By Rebecca Honig, director of content and curriculum at Ready4K
I quietly closed the door to my bedroom/office. I was about to deliver a webinar to 900 educators and school administrators from across the country. I needed to block the sound of my three children as they played downstairs. Sitting down to log onto Zoom, I paused.
What was I thinking? I’d get five sentences into my presentation when one of them would call up for a peanut butter and jelly sandwich. THIS occasion required a speech.
I quickly ran downstairs.
“Kids” I announced in my most official mommy voice, “I’m going to need you to be quiet while I give this presentation. It’s going to last an hour, so you’ll need to use your inside voices for one hour. No shouting. No loud whining. No calling up to me.”
My six-year-old immediately chimed in, “Mom. I don’t think I can do that.”
“What do you mean?” I responded, “It’s just one hour! You use an inside voice ALL DAY in your classroom?!?”
“Well yeah,” my son explained, “But my SISTERS aren’t in my classroom.”
His comment was eye opening. And when I had time to reflect on it, I realized, “Why would I expect my kids to behave, at home, like they do in school?” This is the place where they let their guards down. Home is where they can stomp around in their PJs and moan about the state of their lives. It’s where they can be loud and dance and argue and have BIG feelings. Home is the place where siblings know all their buttons and sometimes take great pleasure in pushing them. It’s where they act out their fantasies and frustrations and process their worries and fears.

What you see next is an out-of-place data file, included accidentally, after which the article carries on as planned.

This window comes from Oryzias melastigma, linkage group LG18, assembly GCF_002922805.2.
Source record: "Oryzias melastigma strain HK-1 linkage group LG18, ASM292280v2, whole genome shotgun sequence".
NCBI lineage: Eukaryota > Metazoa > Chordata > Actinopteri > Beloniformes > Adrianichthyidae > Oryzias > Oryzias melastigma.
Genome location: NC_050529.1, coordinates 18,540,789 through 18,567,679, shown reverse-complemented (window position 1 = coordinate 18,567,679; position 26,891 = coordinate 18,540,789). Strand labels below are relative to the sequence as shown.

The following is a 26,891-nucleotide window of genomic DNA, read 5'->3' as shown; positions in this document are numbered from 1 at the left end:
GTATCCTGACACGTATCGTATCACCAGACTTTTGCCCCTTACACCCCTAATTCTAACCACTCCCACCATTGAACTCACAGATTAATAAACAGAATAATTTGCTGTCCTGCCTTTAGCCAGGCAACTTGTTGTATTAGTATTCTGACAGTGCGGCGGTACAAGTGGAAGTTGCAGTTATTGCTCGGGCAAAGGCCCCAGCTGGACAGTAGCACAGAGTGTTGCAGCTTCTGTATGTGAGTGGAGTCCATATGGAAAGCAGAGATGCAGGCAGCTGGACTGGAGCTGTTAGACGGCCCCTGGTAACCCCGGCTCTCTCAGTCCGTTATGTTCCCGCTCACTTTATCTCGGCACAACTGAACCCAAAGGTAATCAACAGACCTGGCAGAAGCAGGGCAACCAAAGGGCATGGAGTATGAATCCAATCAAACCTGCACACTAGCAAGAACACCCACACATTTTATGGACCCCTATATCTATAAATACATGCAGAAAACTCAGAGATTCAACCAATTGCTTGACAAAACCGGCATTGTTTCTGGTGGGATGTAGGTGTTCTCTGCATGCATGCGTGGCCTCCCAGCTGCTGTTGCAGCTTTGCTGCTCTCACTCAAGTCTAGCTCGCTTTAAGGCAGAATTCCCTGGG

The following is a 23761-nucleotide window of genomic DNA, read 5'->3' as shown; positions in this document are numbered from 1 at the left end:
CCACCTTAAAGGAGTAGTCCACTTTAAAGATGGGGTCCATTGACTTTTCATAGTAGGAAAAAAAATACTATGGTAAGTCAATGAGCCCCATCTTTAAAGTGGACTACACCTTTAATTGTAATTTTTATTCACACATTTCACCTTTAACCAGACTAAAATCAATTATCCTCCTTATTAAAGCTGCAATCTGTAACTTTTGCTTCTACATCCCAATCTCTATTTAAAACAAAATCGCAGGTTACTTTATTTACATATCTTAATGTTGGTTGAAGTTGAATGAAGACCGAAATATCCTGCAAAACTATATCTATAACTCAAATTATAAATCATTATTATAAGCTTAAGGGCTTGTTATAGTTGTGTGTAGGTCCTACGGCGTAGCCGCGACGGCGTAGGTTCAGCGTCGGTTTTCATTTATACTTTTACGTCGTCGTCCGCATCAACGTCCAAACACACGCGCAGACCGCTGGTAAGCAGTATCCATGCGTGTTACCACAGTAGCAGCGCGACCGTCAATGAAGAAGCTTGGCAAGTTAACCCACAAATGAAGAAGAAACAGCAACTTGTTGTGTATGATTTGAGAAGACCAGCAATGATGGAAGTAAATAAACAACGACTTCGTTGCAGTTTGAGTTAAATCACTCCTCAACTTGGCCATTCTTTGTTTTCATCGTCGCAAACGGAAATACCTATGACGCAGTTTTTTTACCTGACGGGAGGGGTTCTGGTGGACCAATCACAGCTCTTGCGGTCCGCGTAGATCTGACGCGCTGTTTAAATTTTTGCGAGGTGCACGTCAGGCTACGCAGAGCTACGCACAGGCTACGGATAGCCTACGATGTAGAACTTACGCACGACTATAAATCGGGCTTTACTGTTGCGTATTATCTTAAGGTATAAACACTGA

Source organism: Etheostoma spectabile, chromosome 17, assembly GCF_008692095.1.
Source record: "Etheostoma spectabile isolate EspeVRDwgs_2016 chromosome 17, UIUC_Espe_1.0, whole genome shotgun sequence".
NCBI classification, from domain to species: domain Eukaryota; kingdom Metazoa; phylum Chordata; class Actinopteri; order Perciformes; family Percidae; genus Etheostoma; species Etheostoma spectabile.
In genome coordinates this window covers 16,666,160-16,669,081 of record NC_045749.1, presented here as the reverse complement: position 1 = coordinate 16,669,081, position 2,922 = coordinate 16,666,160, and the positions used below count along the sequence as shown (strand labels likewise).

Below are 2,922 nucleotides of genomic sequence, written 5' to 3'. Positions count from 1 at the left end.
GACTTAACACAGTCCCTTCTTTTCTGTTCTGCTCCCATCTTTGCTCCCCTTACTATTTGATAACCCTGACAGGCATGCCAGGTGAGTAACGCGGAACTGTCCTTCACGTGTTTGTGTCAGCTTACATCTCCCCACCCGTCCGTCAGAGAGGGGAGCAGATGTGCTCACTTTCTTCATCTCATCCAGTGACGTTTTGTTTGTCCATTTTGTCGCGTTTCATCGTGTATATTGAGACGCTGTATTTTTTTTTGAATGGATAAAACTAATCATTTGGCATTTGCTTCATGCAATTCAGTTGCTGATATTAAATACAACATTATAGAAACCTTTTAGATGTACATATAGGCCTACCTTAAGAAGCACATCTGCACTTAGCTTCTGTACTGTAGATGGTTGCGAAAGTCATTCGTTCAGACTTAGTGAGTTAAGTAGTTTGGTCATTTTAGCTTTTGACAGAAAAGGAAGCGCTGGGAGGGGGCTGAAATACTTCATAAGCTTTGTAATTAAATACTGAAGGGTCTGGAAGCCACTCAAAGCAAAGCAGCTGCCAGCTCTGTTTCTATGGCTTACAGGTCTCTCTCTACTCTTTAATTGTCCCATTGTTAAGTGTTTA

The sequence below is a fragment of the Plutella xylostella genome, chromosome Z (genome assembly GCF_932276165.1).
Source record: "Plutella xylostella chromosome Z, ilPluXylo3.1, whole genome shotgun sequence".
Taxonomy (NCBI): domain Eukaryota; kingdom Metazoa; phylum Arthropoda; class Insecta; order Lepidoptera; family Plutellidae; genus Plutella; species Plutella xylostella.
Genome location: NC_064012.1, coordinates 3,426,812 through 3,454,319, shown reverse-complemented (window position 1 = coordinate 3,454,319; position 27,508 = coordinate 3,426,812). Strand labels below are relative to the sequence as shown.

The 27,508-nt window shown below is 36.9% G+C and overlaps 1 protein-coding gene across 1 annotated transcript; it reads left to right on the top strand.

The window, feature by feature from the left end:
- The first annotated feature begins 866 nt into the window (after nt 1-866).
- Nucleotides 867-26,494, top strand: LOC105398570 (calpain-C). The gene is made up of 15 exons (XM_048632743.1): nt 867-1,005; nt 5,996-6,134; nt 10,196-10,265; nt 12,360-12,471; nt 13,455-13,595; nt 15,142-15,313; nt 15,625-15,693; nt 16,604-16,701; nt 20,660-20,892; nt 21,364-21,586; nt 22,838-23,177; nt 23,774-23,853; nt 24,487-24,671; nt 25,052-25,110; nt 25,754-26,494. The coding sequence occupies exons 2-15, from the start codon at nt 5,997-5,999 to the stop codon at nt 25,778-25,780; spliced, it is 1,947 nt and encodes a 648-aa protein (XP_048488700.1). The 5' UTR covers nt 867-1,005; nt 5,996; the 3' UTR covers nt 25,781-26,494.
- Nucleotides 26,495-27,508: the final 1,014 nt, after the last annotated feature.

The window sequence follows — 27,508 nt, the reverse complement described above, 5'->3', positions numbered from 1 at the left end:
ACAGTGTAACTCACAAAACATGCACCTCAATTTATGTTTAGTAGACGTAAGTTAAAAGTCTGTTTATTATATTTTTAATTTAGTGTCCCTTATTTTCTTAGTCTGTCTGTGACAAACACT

For all of these reasons (and so many more) home can be a tricky place to focus and get things done. Home is not the same as school. And home learning is NOT the same as classroom learning.
I’m guessing I’m not the only parent who needs this reminder. So here are a few messages you might share with the families you serve:
- It’s totally normal for home learning to have ups and downs. If something is not working, it’s okay to stop and try something different.
- Kids may have their own thoughts on how to make home learning work best. Try making them your partner as you figure out your learning routines. Try questions like:
- “What time of day do you think you’d like to do [reading/math]?”
- “So where do you think it will be easiest for you to get this assignment done?”
- “What’s one thing you want to do after you’ve finished?”
- Home learning doesn’t have to look as structured as school learning. Build a fort out of blankets if it means your child will want to read in it.
- Even when things don’t go as planned, your child is still learning. They’re learning to navigate relationships, entertain themselves, solve problems and express themselves. That’s learning that will help them when they return to school!
- Celebrate small victories with your child. Finished an assignment? Have a short dance party. Did some reading? Take a play break.
- If this all starts to feel like too much, don’t hesitate to reach out. We are here to listen and we are here to help. We’re all in this together.